OIG releases report on USCIS administration of the EB-5 program - EB5Investors.com

OIG releases report on USCIS administration of the EB-5 program

Ron Klasko

by Kate Kalmykov

A report released earlier this month by the Office of the Inspector General (OIG) analyzed the United States Citizenship and Immigration Services’ (USCIS) administration of the EB-5 Regional Center program. The report was largely negative, and criticized the integrity of the agency in its administration of the program, stating,

“USCIS does not always ensure that regional centers meet all program eligibility requirements…officials interpret and apply the Code of Federal Regulations (CFR) and policies differently… the EB-5 regional center program to appear[s] vulnerable to perceptions of internal and external influences…USCIS is limited in its ability to prevent fraud or national security threats that could harm the U.S.; and it cannot demonstrate that the program is improving the U.S. economy and creating jobs for U.S. citizens.”

In an effort to mitigate what it perceives as shortcomings in USCIS’s administration of the EB-5 Regional Center program, OIG offered four recommendations:

(1)   Update and clarify the federal regulations to —

  • Provide U.S. Citizenship and Immigration Services with the authority to deny or terminate EB-5 regional center participants at any phase of the process when identifying known connections to national security and/or fraud risks without compromising any ongoing or potential investigation;
  • Make explicit that fraud and national security concerns can constitute cause for revocation of regional center status under 8 CFR § 205.2;
  • Give U.S. Citizenship and Immigration Services the authority to verify that the foreign funds were invested in companies creating U.S. jobs; and
  • Ensure requirements for the EB-5 regional center program are applied consistently to all participants

(2)   Develop memoranda of understanding with the Departments of Commerce and Labor and the Securities and Exchange Commission to provide expertise and involvement in the adjudication of applications and petitions for the EB-5 Regional Center program.

(3)   Conduct comprehensive reviews to determine how EB-5 funds have actually stimulated growth in the U.S. economy in accordance with the intent of the program. If necessary, employ other specialists or work with other federal agencies to assist and confirm the results.

(4)   Establish quality assurance steps to promote program integrity and ensure that regional centers comply with the Code of Federal Regulations requirements.

USCIS agreed to implement three of the four recommendations put forth by OIG.  Specifically:

  • In response to (1): USCIS will update its regulations with respect to the clarity of eligibility requirements for regional centers specifically, they “will more clearly delineate the evidentiary requirements applicable to stand-alone EB-5 petitions versus regional center-based applications and petitions.”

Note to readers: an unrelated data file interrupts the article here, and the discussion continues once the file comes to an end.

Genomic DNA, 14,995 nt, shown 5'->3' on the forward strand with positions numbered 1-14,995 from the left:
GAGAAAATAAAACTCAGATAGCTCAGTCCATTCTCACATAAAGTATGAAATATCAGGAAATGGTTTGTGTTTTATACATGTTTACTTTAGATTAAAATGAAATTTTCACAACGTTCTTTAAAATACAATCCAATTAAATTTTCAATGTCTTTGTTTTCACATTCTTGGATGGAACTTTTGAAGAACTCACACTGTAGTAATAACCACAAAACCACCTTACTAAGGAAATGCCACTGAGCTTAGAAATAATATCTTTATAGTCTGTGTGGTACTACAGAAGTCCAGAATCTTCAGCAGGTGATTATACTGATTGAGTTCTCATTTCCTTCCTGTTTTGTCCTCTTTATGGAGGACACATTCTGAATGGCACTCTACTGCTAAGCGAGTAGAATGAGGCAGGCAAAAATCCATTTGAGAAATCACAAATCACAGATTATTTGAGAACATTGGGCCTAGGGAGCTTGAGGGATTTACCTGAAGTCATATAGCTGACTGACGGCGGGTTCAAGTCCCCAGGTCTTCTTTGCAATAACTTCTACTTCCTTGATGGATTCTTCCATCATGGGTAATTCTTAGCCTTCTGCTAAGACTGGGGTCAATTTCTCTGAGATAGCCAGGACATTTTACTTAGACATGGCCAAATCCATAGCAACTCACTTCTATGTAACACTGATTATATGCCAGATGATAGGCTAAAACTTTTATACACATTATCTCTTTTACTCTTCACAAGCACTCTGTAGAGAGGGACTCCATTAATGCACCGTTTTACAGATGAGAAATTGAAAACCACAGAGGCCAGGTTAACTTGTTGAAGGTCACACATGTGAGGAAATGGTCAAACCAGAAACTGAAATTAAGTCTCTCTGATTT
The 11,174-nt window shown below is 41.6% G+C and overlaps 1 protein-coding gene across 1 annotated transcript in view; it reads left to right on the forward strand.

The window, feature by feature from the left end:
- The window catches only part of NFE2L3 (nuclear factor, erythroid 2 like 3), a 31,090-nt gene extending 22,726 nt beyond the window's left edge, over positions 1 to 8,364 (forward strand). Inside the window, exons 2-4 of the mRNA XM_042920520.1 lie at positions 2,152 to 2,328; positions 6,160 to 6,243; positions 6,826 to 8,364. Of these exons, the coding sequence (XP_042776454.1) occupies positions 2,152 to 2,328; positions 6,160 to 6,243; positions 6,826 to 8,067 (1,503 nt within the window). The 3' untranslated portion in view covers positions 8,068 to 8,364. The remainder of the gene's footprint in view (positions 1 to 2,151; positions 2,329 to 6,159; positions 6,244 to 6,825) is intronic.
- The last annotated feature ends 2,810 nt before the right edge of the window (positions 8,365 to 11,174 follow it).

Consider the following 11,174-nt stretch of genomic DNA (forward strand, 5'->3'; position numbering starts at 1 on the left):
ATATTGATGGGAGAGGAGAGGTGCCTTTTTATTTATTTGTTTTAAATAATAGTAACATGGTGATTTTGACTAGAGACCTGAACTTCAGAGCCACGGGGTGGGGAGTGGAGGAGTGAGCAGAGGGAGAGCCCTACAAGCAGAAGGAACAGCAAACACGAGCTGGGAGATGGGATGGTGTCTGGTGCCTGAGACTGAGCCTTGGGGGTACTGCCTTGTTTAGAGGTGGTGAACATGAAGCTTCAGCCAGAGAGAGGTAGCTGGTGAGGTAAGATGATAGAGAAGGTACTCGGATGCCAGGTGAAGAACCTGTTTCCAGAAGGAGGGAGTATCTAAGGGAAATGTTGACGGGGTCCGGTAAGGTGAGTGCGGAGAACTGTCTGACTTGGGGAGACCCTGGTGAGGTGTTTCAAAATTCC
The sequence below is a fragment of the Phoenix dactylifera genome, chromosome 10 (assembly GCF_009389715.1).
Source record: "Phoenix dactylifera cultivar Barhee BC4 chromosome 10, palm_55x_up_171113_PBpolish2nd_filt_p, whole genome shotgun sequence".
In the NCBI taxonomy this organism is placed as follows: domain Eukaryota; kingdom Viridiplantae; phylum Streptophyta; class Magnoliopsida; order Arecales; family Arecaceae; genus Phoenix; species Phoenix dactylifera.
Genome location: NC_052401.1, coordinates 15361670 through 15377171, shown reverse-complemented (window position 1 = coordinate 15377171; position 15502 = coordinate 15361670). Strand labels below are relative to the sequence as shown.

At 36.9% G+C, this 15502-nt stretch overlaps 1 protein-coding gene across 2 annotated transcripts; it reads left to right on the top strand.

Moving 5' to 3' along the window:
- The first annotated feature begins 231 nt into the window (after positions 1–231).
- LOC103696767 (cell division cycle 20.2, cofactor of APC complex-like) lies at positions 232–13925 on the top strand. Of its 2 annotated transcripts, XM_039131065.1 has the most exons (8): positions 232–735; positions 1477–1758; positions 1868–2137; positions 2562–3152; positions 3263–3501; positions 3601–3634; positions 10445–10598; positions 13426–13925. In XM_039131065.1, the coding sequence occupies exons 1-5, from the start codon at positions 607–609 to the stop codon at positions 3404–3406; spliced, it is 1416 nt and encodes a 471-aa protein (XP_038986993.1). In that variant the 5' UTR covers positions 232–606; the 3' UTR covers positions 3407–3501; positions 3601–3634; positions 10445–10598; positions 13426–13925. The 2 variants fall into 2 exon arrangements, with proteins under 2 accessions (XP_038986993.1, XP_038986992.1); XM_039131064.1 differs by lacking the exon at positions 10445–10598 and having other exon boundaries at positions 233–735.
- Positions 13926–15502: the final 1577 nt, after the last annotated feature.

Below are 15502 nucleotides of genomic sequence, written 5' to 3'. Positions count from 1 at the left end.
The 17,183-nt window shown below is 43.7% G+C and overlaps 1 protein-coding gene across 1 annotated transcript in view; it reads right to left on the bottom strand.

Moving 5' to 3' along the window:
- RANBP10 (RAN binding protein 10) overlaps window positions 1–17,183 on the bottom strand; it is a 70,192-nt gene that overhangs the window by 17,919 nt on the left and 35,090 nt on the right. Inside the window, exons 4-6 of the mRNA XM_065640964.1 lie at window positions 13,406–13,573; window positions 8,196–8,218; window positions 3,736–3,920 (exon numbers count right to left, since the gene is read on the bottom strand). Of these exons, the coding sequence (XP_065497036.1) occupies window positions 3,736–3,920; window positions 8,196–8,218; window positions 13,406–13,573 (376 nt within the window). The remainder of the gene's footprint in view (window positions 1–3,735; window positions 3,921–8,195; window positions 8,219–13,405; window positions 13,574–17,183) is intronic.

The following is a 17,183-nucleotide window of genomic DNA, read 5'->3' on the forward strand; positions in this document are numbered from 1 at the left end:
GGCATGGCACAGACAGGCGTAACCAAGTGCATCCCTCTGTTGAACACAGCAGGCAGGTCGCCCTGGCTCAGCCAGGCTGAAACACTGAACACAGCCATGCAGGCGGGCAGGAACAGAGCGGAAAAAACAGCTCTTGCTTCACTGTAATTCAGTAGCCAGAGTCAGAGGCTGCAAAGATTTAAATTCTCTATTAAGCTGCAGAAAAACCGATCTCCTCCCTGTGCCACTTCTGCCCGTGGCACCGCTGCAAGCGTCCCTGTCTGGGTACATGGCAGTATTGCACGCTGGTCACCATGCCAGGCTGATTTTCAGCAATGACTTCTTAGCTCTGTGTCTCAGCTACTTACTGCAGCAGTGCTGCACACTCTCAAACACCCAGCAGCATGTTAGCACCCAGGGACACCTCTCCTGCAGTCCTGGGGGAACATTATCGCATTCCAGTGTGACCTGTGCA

• In response to (2): “Within six months of the report, USCIS will develop and implement an interagency collaboration plan outlining liaison and collaboration roles and responsibilities among key federal partners. This will include collaboration with the Department of Commerce and the Securities and Exchange Commission.”
  • In response to (3): USCIS disagrees with this recommendation. They hold that an evaluation of the broader impact of the EB-5 Regional Center program on the U.S. economy does not fall within the scope of their responsibilities. Their responsibilities are limited to adjudicating EB-5 cases with respect to the statutory job creation requirements
  • In response to (4): USCIS concurred with the recommendation. Within six months, USCIS will establish quality assurance steps to promote program integrity and ensure regulatory compliance.


In addition to these responses to OIG’s recommendations, in a letter to Deputy Inspector General Charles Edwards, USCIS outlined the report’s failure to recognize operational and policy changes it implemented towards the end of the period in which the report was conducted:

  • USCIS announced its plans to realign the EB-5 program into a new office in December 2012, to be staffed with the expertise needed to effectively manage the program in-house. In May 2013, USCIS stood up the new program office – the Immigrant Investor Program Office – in Headquarters
  • On May 30, 2013, USCIS issued a comprehensive policy memorandum for the first time in the program’s history
  • USCIS has fortified the program with advanced expertise
  • USCIS is in close consultation with other enforcement and intelligence agencies and has bolstered fraud and national security safeguards in the program


It seems clear that the some of the recommendations put forth by OIG, and the overall negative tone of its report are unfounded. Before the report was even concluded, USCIS made deliberate policy changes to uphold the integrity of its administration of the EB-5 Regional Center program, and it expanded the scope of its expertise by working in consultation with other agencies and staffing experts in-house. It should be said though, that USCIS’s response to OIG’s recommendations, however ill-informed, will have a positive effect on the agency’s administration of the EB-5 Regional Center program, and will help to increase the program’s integrity past what has been done already.

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